On July 21, 2010, President Obama signed the Dodd-Frank Financial Reform Act into law. Within the Act is a new whistleblower provision providing that persons who voluntarily supply “original information” in Securities and Exchange Commission (SEC) or the Commodities Futures Trading Commission (CFTC) enforcement actions resulting in sanctions greater than $1,000,000 are entitled to recover 10 to 30 percent of the amount recovered by the SEC or CFTC.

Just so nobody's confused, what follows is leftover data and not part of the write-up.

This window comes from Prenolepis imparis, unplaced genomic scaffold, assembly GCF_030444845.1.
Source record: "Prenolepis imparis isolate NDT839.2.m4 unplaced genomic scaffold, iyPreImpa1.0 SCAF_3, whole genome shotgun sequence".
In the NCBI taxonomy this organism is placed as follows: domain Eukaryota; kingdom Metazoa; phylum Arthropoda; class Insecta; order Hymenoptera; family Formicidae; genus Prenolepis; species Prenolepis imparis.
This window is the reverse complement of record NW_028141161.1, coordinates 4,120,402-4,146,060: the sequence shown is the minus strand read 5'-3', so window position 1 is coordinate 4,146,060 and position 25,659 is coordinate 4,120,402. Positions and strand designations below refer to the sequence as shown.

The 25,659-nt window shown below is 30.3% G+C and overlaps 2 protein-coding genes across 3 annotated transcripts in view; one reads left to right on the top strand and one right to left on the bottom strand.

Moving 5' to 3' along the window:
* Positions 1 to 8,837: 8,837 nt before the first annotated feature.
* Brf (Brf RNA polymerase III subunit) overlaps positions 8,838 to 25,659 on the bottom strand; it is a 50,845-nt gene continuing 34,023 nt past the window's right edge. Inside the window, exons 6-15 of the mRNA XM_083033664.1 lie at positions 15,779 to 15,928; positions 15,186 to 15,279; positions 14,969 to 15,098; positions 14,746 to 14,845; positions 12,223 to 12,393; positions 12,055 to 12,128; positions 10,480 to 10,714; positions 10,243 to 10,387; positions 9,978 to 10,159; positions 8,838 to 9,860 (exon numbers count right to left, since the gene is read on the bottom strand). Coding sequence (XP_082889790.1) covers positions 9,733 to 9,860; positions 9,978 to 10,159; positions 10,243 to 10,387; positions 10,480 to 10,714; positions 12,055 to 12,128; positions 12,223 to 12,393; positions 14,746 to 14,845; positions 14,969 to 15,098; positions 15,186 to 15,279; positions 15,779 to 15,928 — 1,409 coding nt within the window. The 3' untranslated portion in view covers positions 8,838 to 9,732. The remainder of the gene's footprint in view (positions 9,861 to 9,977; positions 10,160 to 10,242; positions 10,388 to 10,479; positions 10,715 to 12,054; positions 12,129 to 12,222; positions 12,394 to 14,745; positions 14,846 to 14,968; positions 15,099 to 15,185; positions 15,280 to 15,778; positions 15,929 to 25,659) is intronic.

The new law also provides added protection for the whistleblower. A lawyer can serve as an intermediary for the whistleblower with the government. By retaining a lawyer to assist with the matter, the identity of the whistleblower can remain anonymous from the company or individuals complained of, and even from the SEC or CTFC. Further, the law creates liability when an employer discharges, demotes, suspends, threatens, harasses, directly or directly, or in any other manner, discriminates against a whistleblower in the terms and conditions of employment because of any lawful act done by the whistleblower relating to the SEC or CFTC action.